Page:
Style:UWQHD IPS (3840 x 1600) HDR | Size:37.5-Inch Introducing the Acer XR82CQK display with a 37.5-inch curved IPS panel and 21:9 Ultra Wide QHD resolution making your games, work and movies look as epic as possible. Special features like 100% sRGB and DTS Sound give you the perfect picture and entertaining experience while Picture-in-Picture and daisy chaining multiple monitors together take your productivity to a new level.(UM.TX2AA.002).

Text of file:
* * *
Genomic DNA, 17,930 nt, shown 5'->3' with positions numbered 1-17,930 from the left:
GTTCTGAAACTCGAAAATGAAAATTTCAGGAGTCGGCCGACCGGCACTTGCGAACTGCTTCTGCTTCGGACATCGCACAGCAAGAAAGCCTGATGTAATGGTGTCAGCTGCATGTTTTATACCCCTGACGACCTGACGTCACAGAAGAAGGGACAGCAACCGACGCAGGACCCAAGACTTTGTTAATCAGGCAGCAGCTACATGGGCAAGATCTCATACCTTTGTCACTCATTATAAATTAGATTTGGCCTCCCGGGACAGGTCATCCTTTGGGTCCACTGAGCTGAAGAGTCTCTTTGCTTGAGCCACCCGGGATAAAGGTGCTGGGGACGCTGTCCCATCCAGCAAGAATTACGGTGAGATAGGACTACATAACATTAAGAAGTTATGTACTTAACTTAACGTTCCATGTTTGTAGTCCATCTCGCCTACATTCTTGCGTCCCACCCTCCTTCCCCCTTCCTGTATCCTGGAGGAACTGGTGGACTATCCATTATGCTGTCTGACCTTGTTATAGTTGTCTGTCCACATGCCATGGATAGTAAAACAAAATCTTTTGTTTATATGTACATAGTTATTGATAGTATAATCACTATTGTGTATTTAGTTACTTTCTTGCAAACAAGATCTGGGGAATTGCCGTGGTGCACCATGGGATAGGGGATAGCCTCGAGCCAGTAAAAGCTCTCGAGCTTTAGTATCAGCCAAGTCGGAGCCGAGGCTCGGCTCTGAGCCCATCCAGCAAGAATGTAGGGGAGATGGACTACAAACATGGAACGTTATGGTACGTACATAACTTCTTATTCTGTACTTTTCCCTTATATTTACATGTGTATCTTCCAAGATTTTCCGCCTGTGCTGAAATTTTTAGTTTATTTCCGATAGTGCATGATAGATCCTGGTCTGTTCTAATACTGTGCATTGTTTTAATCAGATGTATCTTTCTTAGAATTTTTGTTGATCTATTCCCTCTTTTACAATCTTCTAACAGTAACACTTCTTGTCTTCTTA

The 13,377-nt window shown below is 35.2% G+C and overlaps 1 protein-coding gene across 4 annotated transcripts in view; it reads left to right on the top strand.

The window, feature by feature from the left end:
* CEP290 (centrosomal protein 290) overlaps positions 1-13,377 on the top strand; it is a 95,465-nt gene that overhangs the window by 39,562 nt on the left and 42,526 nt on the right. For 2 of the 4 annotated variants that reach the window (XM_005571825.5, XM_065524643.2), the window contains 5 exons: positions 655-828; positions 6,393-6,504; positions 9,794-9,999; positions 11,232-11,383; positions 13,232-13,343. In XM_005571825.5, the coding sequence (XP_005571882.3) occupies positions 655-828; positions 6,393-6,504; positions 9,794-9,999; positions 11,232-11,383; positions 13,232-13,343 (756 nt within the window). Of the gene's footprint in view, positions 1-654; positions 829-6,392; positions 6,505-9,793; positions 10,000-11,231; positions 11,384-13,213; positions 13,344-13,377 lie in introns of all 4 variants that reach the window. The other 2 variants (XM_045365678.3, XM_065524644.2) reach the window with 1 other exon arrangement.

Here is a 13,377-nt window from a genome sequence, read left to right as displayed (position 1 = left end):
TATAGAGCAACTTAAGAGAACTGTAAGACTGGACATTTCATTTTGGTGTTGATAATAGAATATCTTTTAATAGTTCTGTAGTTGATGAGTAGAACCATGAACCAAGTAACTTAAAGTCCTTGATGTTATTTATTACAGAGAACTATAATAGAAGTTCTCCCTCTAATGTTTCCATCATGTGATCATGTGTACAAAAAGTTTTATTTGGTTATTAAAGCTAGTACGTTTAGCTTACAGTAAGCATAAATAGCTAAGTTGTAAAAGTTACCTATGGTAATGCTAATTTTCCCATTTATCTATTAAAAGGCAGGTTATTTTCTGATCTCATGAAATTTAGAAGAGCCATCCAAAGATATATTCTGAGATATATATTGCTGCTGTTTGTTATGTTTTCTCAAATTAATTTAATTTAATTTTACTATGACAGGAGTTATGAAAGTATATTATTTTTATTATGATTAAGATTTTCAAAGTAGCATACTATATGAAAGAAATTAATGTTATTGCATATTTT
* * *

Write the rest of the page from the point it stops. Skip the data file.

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- 37.5″ QHD (3840 x 1600) Curved Widescreen IPS Display with AMD FreeSync Technology
- 75Hz Refresh Rate- Using Display Port or HDMI Port
- Response Time: 1ms (MPRT), Pixel Pitch: 0.229mm
- Two speakers, 7 watts per speaker
-#9,189 in Computers & Accessories (See Top 100 in Computers & Accessories) #1,045 in Computer Monitors